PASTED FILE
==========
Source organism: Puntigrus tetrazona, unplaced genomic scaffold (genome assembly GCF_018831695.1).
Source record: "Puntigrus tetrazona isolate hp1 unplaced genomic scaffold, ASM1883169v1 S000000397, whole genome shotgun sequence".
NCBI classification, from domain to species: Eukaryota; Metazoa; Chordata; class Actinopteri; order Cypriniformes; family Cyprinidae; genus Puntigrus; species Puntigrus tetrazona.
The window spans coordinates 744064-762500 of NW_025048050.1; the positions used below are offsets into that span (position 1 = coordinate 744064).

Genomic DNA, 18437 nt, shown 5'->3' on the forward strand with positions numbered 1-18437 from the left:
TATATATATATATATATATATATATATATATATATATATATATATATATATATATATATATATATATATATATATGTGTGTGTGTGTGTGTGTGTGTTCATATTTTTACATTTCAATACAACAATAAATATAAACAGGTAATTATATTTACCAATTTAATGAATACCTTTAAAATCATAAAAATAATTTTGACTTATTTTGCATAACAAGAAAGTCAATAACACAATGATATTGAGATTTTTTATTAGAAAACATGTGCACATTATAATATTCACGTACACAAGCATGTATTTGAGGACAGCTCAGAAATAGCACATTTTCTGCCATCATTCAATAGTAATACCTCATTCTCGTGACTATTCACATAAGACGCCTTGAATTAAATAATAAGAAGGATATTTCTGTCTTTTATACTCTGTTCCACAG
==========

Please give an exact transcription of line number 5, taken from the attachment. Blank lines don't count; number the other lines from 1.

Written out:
Genomic DNA, 18437 nt, shown 5'->3' on the forward strand with positions numbered 1-18437 from the left: